So You Want To Be A Waiter

The best book on waiting tables that you have never read – yet

Daily Archives: June 27, 2009

Possible positive news from restaurant sector

From Restaurant News’  Breaking News:


“The NRA is predicting that eating and drinking places will add 381,800 jobs between June and August, a 4.1-percent increase over the industry’s employment levels in March. The rise in employment may also be an indicator of the beginning of an economic recovery for the industry, said Hudson Riehle, senior vice president of the NRA’s research and knowledge group

“While overall U.S. employment growth remains negative, the industry is bucking that trend as it added jobs in May for the first time in 10 months,” Riehle said. “Building on that gain, the growth in summer employment is a clear sign that the restaurant industry remains a powerhouse in the U.S. economy.”


Read the rest of the article here:

However, Florida and Arizona are still seeing predictions of a decline in jobs, so all isn’t totally rosy.

One thing that this indicates is the possible migration of workers in other fields into the restaurant business. If you are one of those people, especially if you’re going to try to be a waiter, you’ve come to the right place. You might want to go back to the beginning of the blog and start reading through. You can reduce your learning curve significantly if you read some of my posts on the subject of waiting tables.

I think that some people are going to be in for a rude awakening if they get a job as a front-of-the-house restaurant employee, especially if they have only seen the job from the other side of the table.  Based on some of the comments on waiter-related sites, many guests wonder, “How hard could it be?”,  “Servers are just spoiled workers who have it easy”, or “Servers should be happy with whatever tip I voluntarily give them”.

I’ve always said that everyone should have to be a waiter for a year because it will help them in life, as well as seeing dining out from a different perspective. However, I usually recommend that at the beginning of one’s work career, not after. It will be interesting to see what the impact of this potential flood of “civilians” into the workplace is.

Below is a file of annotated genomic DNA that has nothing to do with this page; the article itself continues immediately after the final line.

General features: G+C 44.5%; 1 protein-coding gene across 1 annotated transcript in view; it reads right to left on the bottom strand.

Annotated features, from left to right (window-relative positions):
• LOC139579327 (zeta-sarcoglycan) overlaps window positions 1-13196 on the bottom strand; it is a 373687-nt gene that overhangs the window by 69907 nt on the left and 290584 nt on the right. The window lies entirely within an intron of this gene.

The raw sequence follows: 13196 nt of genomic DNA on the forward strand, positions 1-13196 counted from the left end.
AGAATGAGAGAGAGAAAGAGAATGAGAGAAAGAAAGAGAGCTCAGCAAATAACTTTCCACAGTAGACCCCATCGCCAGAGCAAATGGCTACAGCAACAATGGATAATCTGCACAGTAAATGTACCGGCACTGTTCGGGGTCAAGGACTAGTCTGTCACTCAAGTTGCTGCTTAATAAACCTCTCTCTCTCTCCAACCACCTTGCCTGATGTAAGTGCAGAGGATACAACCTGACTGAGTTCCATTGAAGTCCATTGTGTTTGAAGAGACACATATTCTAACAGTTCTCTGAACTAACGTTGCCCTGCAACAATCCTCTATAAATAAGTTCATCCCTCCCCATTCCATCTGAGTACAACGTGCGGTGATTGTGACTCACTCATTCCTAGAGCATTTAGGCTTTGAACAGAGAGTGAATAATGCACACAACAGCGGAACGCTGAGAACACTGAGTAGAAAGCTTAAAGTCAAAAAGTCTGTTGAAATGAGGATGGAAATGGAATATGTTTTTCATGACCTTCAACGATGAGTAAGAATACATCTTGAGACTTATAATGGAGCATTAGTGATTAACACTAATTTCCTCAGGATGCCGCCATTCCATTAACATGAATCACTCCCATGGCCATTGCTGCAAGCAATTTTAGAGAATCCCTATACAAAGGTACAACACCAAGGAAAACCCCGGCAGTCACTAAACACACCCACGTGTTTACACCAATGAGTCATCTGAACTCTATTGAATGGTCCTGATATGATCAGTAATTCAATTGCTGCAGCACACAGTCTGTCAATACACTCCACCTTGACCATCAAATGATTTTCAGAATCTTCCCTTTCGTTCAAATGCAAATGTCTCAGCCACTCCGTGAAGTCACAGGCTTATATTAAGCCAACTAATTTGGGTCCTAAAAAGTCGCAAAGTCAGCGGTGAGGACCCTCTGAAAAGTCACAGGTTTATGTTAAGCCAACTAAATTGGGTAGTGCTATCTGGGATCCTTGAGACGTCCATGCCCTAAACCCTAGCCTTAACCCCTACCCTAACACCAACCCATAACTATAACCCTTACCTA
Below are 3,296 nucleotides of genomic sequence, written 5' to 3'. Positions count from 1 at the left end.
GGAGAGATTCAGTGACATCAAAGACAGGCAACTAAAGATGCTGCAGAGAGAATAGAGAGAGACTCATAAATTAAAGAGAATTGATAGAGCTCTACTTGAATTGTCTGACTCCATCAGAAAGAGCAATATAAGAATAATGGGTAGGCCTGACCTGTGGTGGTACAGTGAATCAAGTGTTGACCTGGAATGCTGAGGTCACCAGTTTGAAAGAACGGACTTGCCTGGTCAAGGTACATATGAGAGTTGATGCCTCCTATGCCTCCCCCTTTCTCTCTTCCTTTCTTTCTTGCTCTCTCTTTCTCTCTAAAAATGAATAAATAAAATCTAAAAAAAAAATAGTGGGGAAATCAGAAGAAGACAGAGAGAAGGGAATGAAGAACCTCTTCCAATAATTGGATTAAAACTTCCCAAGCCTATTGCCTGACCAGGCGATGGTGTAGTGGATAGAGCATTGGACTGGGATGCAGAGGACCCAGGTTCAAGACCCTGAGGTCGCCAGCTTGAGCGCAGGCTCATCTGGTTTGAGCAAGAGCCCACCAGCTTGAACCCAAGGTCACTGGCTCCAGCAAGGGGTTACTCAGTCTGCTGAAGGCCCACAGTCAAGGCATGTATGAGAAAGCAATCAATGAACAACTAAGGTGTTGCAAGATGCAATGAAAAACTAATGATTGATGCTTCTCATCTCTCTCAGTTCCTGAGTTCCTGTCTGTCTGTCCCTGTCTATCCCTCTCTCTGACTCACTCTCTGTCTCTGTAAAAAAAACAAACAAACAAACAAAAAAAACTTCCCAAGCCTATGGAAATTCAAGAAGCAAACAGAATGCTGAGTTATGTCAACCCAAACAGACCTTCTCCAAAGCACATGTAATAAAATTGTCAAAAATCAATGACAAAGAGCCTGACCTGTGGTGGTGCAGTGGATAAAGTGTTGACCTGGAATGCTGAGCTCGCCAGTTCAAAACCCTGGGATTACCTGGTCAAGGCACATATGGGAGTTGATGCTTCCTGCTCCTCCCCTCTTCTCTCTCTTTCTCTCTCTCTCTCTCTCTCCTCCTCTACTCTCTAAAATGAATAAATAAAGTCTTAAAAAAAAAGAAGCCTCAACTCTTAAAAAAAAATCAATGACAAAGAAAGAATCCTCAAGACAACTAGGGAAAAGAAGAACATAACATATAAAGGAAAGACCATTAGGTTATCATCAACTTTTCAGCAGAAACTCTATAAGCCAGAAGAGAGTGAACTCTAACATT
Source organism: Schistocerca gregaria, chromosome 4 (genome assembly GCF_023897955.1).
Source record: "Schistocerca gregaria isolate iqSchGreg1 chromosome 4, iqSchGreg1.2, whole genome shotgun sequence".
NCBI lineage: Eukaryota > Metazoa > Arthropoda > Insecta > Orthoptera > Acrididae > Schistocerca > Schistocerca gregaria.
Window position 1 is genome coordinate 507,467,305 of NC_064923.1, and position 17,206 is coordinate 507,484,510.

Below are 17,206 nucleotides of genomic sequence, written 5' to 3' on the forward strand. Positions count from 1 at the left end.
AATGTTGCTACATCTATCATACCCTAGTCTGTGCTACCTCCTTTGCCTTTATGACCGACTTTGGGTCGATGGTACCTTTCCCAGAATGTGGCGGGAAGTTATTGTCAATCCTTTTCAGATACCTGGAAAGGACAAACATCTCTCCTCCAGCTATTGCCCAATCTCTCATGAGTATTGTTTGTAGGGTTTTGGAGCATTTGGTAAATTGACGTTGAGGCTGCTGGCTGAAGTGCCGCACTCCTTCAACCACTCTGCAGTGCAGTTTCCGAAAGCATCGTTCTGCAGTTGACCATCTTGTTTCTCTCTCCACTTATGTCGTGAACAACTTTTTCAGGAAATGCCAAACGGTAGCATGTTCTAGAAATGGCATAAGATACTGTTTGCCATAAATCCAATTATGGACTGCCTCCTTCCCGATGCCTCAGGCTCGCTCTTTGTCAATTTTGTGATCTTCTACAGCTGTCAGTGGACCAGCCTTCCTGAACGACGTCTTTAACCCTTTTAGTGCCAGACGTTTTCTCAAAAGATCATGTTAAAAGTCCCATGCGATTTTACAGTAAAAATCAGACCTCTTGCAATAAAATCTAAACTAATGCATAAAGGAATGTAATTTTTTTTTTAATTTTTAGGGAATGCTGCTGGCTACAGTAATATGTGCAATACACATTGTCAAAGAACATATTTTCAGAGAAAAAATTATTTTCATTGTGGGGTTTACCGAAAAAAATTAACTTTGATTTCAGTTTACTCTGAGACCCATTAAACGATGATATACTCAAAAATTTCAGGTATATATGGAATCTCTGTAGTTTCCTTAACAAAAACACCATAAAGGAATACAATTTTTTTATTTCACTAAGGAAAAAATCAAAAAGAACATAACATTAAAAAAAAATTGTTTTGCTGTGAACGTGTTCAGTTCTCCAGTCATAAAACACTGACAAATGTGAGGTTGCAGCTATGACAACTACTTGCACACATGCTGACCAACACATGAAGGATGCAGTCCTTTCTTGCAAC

TopBanner Jpeg

Cookbook of the day – Sauternes



by Bernard Ginestet

Publisher:Jacques Legrand S.A. Paris ©1990

ISBN-  0-582-07544-0

ISBN- 2-905969-39-3

This is a book that you might have to dig for. It’s a mostly European-distributed book from the series Bernard Ginestet’s Guide to the Vineyards of France. It was translated by John Meredith and has a foreword by Nicholas Faith, who points out that, Unfortunately, the French edition went to press before Bernard could discuss the biggest single revolution in the history of the great sweet wines of the bands of the Ciron: the way in which the technique of cryo-extraction has swept the vineyard, even such vineyards as Chateau d’Yquem, in the past few years.

Other than that topic, you’d be hard-pressed to find a better discussion of the wine history of the region as well as a rundown of the chateaux of Sauternes, down to a discussion of the soil composition . Most get at least a cursory examination, some very extensive discussions, and at the very least, a listing of the various statistics and whether or not they allow visits.

There’s a great map of the region, color-coded according to soil type. The photo on the cover shows a typical bunch of grapes which clearly shows the contrast between “healthy” grapes and the raisinesque botytris-attacked “raisins”. There is a comprehensive discussion about botrytis and Ginestet would seem to hope that the popular term “noble rot” disappear from the lexicon. In fact, he points out that this isn’t what we normally would call “rot”, as it doesn’t attack dead tissue but living, healthy grapes. The grapes end up getting picked in two different categories of decrepitude, shrivelled and dessicated. This necessitates constant pickings, and the price of the product is a reflection of this reality.

You get a detailed report on the meteorology of the region as you would expect from a book covering a French region, as dependent on terroir as they are.

The language is what you expect from translated French, lugubrious and academic. It achieves this without becoming treacly or haughty. There are copious photographs, which give you a sense of the culture of the region. There are even 5 “savory dishes” recipes from regional chefs in French; recipes that utilize Sauternes in the dish.

I don’t recommend this book for people only getting into wine. This is for the intermediate wine enthusiast or better. It’s not that it’s above the head of a beginner, it just goes into more detail about a small but significant region of French wine, a region that the beginner might not even encounter, as most restaurants don’t even offer a Sauternes on their wine list. Additionally, it’s not a common book and might be difficult to find at a decent price (I was lucky enough to find mine for $3.00 – would I have piad $20 for it? Probably not, although for a wine expert it would be worth the price).